Inside Out Lures Audience into Shadows

Subtle stylings highlighted by endless invention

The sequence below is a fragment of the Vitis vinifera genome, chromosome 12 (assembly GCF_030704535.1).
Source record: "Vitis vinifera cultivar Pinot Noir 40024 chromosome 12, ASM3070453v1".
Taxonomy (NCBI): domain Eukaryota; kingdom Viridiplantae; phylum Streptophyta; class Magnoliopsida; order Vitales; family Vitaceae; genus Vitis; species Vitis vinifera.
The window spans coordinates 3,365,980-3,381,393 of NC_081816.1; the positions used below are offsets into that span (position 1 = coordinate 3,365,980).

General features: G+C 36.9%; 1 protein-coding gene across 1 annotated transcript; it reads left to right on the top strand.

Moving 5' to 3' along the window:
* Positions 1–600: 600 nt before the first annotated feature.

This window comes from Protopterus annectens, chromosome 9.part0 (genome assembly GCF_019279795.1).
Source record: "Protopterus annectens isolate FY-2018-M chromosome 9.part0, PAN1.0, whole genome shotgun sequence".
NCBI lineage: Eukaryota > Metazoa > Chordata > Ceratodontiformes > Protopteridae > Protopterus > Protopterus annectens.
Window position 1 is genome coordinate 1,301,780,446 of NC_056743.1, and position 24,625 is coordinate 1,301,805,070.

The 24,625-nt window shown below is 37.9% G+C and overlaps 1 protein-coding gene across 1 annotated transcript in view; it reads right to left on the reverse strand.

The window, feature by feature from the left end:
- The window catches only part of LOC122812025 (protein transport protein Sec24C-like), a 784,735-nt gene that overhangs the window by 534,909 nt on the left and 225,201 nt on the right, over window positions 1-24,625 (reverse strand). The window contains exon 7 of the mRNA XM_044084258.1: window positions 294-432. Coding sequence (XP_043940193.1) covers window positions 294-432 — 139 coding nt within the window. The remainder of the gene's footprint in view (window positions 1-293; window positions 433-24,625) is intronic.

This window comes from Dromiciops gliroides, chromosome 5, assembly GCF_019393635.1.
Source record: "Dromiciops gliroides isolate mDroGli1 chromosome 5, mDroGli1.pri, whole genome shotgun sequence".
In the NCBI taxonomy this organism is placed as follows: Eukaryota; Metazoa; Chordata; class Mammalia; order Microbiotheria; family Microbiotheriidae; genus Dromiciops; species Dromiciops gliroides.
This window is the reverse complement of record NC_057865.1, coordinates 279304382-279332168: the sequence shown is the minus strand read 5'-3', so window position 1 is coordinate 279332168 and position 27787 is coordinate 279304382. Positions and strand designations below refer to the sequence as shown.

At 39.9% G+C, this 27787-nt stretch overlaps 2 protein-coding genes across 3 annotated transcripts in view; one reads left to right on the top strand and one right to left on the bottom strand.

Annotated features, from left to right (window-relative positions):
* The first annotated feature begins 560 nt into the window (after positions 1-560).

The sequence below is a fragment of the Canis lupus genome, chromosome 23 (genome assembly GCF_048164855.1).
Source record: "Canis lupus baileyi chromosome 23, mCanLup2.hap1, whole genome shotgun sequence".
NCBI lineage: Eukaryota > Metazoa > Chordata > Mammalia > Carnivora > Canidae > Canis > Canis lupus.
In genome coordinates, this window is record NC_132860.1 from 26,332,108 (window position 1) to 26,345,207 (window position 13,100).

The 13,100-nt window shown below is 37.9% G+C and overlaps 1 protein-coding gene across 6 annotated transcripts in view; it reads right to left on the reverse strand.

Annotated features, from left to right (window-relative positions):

Inside Out with guitarist Lorne Lofsky, bassist Kieran Overs and drummer Barry Romberg is a subtle act. The surface of their music is deceptively quiet, dominated by Lofsky’s mild but not quite neutral sound. His fingers float over the strings, while his mind skates around whatever tune he is playing, peering into the corners, racing along the margins. Overs plays a steady pulse as he sketches in the harmony, and Romberg, a drummer with big ears, doesn’t just support Lofsky’s rhythmic patterns while kicking the beat, but compliments them, shadowing the rhythms of improvised melodies. Romberg knows that the genius of a shadow is its simultaneity. It doesn’t follow, it appears at the exazct same time. His rhythmic shadowing is uncannily and consistently immediate. The trio play standards from the Great American Songbook, but as they work through a tune like Some Day My Prince Will Come, they will (and did) find themselves playing Coltrane’s Giant Steps. A fragment of dialogue illustrates their comfort zone. “What are we going to play next?” asks Romberg. “Oh, I don’t know,” says Lofsky. “We’ll think of something.” In the middle of the concert, two tunes particularly stood out: Lofsky’s beautiful ballad in tribute to Canadian guitar legend Ed Bickert (One for Ed), and an astonishingly brilliant trio take on All the Things You Are. Lofsky’s effortless phrasing, his way of turning a harmony into the right track at the last possible moment, Overs’s ringing notes establishing a baloon of tone to cushion the tone, Romberg shadowing Lofsky’s rhythms – all make an audience lose itself in the endless invention.  ~ by Stephen Pedersen for The Halifax Chronicle Herald